The Collected Poems of Willard Mitt Romney

GOP presidential candidate Mitt Romney reads an original composition to an unsuspecting Nevada retiree.<a href="www.flickr.com/photos/mittromney/6288854997/sizes/z/in/photostream/">Mitt Romney</a>/Flickr

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It has been said that Mitt Romney is awkward.

It is just a vicious rumor, of course; there is nothing to it. But the tag has stuck. Blame the Daily Show; blame the former Massachusetts governor’s GOP rivals; blame deadpan press reports like this one. Viewed in that light, Romney’s ordinary encounters take on an altogether different complexion. “Andrew is a great name; a lot of good Andrews out there,” he told a supporter in New Hampshire on Sunday. “Ian—that’s kind of a British name,” he told a man named Ian in October. They’re fairly ordinary statements (and both true), except Romney is considered awkward, and so those exchanges are, consequently, very awkward.

But there’s another way of looking at the wit and mannerisms of the occasional GOP frontrunner: underappreciated poet.

Consider this passage, from a November speech in Troy, Michigan:

I love the lakes.

I love the Great Lakes.

You know, we’ve been to Massachusetts—I love the ocean, too.

I do love the ocean.

Mitt Romney/FlickrMitt Romney/Flickr

This composition, from July, is called “Des Moines”:

Beautiful area.

I love water.

[Eats pork chop]

Romney dabbles. It’s the consultant in him, more focused on the act of identifying and solving a problem than on applying his own rigid methodologies. Here’s an example of a minimalist work, “On the Untimely Departure and Heavenly Ascent of the Golden Retriever Seamus Romney,” recited in Derry, New Hampshire:

This has been a mosquito-infested year with all the moisture.

                               They

                                         flew away

                                                           

 

 

                                                             with my dog.

It doesn’t quite pack the same punch when it’s spoken. This one, “Breakfast Special,” is only nominally about breakfast:

I saw the young man over there with eggs Benedict,

With hollandaise sauce.

And I was going to suggest to you that you serve your eggs—

With hollandaise sauce in hubcaps.

Because there’s no plates like chrome—

For the hollandaise.

Mitt Romney/FlickrMitt Romney/FlickrNot everyone gets Mitt Romney’s poetry. And that’s fine. Your ignorance is what drives Mitt Romney, what gives Mitt Romney that Mitt Romney edge. Omnipresent but often imperceptible, it forces its way to the surface when you least expect it, like an elephant seal struggling beneath an ice floe in the first throes of spring. To wit, “Baha“:

Who’s got your camera, though,

Who?

Who let the dog’s out,

Who? Who?

And here’s a bonus volley (condensed and edited), via Emily Friedman. “Unleashed”:

Oh, this is great—

Little bacon pieces keep falling out.

Today this is me,

Just raw and unleashed.

Poetry’s great. Words. Aren’t they something?

SIX TRUTHS

Reclaiming power from those who abuse it often starts with telling the truth. And in "This Is How Authoritarians Get Defeated," MoJo's Monika Bauerlein unpacks six truths to remember during the homestretch of an election where democracy, truth, and decency are on the line.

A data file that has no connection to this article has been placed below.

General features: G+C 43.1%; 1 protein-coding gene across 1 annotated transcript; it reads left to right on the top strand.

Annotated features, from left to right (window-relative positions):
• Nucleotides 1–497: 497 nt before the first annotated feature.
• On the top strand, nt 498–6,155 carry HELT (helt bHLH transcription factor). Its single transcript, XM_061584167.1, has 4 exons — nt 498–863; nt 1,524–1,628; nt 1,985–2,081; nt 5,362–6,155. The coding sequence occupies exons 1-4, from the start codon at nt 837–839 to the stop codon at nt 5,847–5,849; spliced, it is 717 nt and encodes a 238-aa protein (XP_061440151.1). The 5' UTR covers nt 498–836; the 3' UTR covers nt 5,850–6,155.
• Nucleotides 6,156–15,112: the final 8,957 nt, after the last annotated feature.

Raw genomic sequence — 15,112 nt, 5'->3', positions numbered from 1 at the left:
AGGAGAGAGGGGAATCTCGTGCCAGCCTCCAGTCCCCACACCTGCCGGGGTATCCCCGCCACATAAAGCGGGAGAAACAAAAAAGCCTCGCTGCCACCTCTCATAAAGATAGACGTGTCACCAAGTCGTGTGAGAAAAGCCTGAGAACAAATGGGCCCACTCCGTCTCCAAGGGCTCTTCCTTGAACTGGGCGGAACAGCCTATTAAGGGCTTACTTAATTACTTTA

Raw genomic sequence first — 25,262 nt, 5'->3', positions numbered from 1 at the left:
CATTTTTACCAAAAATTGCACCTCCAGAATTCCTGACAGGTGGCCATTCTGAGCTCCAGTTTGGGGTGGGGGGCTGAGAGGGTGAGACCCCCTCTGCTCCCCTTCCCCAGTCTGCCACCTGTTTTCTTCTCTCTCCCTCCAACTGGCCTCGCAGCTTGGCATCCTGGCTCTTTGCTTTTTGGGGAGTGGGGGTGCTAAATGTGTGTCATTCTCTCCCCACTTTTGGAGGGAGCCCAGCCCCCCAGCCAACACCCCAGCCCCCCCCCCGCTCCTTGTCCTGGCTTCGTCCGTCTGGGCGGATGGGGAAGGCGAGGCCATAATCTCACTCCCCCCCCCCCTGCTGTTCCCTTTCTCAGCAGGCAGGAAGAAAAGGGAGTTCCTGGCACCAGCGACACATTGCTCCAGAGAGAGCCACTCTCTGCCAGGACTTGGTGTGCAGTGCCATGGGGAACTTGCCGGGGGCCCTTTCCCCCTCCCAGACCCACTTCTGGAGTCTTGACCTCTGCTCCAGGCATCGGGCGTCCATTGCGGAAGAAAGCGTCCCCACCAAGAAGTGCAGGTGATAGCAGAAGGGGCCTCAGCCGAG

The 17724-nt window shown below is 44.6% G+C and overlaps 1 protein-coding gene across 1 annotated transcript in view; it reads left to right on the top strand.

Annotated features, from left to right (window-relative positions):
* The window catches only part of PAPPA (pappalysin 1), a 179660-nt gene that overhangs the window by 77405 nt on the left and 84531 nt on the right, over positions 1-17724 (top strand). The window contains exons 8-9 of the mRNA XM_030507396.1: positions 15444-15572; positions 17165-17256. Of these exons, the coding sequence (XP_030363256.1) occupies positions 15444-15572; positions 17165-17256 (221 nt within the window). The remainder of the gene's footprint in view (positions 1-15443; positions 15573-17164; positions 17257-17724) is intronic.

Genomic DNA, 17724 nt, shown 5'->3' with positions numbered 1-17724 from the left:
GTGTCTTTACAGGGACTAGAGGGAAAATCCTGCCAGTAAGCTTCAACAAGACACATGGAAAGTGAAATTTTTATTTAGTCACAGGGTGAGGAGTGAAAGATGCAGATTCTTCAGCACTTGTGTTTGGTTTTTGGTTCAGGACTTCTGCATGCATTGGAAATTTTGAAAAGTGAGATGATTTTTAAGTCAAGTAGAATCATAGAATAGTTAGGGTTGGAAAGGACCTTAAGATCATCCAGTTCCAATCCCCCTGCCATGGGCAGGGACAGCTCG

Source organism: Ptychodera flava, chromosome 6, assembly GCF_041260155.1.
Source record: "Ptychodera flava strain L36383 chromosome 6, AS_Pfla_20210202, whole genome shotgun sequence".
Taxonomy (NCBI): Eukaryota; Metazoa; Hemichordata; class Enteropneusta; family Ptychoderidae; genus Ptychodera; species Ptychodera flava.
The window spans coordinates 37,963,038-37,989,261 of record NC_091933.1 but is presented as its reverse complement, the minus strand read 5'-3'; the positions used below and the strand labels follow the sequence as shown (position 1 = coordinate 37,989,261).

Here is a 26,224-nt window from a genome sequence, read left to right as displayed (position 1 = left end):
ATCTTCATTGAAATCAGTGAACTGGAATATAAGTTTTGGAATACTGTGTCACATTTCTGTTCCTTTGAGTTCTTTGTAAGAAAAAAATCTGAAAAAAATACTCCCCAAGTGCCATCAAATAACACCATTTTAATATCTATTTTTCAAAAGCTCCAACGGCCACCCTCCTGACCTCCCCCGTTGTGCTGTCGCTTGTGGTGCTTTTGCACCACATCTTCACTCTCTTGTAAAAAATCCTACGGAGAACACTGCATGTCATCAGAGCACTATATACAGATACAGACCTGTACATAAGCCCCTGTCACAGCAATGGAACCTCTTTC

Truth #1: The chaos is the point.

Truth #2: Team Reality is bigger than it seems.

Truth #3: Facebook owns this.

Truth #4: When we go to work, we're in the fight.

Truth #5: It's about minority rule.

Truth #6: The only thing that can save us is…us.

Please take a moment to see how all these truths add up, because what happens in the weeks and months ahead will reverberate for at least a generation and we better be prepared.

And if you think journalism like Mother Jones'—that calls it like it is, that will never acquiesce to power, that looks where others don't—can help guide us through this historic, high-stakes moment, and you're able to right now, please help us reach our $350,000 goal by October 31 with a donation today. It's all hands on deck for democracy.

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SIX TRUTHS

Reclaiming power from those who abuse it often starts with telling the truth. And in "This Is How Authoritarians Get Defeated," MoJo's Monika Bauerlein unpacks six truths to remember during the homestretch of an election where democracy, truth, and decency are on the line.

Truth #1: The chaos is the point.

Truth #2: Team Reality is bigger than it seems.

Truth #3: Facebook owns this.

Truth #4: When we go to work, we're in the fight.

Truth #5: It's about minority rule.

Truth #6: The only thing that can save us is…us.

Please take a moment to see how all these truths add up, because what happens in the weeks and months ahead will reverberate for at least a generation and we better be prepared.

And if you think journalism like Mother Jones'—that calls it like it is, that will never acquiesce to power, that looks where others don't—can help guide us through this historic, high-stakes moment, and you're able to right now, please help us reach our $350,000 goal by October 31 with a donation today. It's all hands on deck for democracy.

payment methods

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